Most older buildings have sunken lounges in their halls or a couple of steps to another level. If this is the case, what should you do?

  • A solution to providing accessibility to sunken spaces includes platform lifts.
  • Lifts must comply with codes as well.
  • Lifts must allow for unassisted operation.
  • Correct placement of the lift is crucial.
  • Also consider an alternative source when the power goes out.

Stairs: what makes them accessible?

  • Dimensions of accessible risers and treads: 7inch high maximum for risers and 11inch deep minimum for treads.
  • Handrail extensions of 12 inches at the top and 12 inches plus the tread depth at the bottom are required.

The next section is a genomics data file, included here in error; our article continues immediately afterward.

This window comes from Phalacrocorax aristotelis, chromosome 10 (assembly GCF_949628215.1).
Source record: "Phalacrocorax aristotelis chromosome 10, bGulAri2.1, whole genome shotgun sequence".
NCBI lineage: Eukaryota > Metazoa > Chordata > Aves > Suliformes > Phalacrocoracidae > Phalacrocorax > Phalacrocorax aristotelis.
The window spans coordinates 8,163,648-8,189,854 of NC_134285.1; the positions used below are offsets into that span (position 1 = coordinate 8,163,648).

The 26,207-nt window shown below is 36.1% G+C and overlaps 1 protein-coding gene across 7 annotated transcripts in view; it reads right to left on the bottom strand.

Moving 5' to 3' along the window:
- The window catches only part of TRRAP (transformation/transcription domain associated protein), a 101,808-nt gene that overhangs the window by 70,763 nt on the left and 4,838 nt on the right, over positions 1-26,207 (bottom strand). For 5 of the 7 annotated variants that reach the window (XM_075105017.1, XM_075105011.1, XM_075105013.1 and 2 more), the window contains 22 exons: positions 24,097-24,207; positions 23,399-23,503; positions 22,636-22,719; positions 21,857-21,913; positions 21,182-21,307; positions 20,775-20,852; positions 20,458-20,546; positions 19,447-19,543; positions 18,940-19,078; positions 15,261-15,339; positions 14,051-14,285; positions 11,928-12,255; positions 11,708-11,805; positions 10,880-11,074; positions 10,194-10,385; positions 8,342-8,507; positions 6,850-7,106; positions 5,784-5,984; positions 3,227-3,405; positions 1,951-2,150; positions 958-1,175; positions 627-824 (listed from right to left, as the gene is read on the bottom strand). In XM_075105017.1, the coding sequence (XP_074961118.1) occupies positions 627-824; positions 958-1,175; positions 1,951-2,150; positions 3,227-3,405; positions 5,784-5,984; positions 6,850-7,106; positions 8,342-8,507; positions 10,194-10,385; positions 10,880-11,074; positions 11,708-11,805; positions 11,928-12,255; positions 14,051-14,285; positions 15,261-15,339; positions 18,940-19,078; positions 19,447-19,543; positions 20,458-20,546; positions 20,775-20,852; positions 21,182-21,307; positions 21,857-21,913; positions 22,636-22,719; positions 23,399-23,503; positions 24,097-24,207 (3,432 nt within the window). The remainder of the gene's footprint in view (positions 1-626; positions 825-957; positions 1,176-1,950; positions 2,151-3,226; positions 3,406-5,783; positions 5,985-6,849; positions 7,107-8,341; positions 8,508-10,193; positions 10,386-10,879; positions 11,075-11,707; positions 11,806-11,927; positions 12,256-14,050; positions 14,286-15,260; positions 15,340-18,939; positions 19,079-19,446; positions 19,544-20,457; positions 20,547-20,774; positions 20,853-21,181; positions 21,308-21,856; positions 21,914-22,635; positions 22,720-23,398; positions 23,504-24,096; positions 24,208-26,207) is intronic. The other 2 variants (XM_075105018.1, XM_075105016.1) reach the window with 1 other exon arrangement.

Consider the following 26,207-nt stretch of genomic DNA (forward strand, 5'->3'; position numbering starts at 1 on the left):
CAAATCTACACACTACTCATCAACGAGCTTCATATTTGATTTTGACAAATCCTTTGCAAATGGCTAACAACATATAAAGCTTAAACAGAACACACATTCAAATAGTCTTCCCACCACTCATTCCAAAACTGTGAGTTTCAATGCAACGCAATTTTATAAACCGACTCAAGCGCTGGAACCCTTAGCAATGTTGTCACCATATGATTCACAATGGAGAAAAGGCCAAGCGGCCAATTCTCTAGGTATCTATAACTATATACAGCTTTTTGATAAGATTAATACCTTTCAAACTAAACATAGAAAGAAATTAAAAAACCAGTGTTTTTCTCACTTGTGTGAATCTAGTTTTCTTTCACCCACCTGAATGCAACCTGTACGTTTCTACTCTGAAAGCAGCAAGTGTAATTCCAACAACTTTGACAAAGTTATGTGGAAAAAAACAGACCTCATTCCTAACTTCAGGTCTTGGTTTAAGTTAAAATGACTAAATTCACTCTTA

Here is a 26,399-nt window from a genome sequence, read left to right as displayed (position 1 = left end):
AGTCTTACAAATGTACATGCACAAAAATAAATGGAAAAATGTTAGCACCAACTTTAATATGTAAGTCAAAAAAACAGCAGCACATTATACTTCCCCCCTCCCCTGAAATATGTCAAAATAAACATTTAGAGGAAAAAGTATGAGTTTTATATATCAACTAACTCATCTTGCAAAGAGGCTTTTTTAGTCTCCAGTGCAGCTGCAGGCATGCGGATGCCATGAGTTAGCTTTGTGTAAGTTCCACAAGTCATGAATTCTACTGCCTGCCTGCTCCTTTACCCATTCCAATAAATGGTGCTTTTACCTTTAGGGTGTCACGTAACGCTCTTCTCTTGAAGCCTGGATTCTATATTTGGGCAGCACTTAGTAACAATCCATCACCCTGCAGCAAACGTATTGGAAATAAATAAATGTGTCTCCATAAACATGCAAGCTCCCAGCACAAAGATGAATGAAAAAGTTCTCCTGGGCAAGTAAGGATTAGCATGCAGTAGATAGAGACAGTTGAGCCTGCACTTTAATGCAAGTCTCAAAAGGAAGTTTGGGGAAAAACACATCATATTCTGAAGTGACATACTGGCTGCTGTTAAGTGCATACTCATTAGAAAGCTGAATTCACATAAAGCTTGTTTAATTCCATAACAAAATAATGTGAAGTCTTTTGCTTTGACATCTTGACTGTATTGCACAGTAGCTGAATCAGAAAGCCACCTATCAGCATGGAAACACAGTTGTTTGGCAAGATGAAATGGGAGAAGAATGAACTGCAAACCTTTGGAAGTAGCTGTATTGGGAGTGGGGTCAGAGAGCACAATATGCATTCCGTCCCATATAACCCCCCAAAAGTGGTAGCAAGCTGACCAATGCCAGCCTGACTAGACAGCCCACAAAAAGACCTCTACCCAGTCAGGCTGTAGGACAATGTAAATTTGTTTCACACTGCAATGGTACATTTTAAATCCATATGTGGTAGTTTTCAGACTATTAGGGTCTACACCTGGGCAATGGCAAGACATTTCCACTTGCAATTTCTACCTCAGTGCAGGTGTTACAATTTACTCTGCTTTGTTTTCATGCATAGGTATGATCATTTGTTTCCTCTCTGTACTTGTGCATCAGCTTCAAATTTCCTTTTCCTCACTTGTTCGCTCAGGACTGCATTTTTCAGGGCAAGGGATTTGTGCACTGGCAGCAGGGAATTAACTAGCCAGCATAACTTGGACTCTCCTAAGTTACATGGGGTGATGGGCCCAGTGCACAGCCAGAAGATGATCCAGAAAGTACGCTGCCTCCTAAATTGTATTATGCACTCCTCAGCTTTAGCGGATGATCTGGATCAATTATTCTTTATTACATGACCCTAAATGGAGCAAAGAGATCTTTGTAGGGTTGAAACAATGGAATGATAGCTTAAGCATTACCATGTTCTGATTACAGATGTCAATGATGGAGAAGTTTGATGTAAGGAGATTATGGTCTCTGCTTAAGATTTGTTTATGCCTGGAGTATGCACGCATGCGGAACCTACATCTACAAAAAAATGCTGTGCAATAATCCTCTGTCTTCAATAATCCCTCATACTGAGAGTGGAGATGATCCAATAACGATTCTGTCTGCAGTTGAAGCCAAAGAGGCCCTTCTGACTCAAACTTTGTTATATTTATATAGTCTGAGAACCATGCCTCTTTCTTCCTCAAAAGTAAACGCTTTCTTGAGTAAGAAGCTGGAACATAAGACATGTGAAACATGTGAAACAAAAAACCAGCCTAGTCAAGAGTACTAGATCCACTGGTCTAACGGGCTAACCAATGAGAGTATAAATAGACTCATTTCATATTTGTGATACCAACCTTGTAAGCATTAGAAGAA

• Handrails must leave at least 1_ inches of clear space between handrail and wall.
  • Handrails must meet specific dimension ranges to allow for gripping by a human hand.
  • Level landings are required at the top and bottom.
  • Open risers are not permitted.

Elevators provide accessibility between floor levels for all persons.

  • It’s not always possible for elevators to access all floor levels in a renovation of an existing building.
  • The elevator door should be at least 36 inches wide.
  • Controls should be mounted between 35 and 48 inches above the floor.
  • Up & down indicators should provide a visual & auditory signal.
  • Braille controls assist the visually impaired.
  • Voice indicators also assist the visually impaired.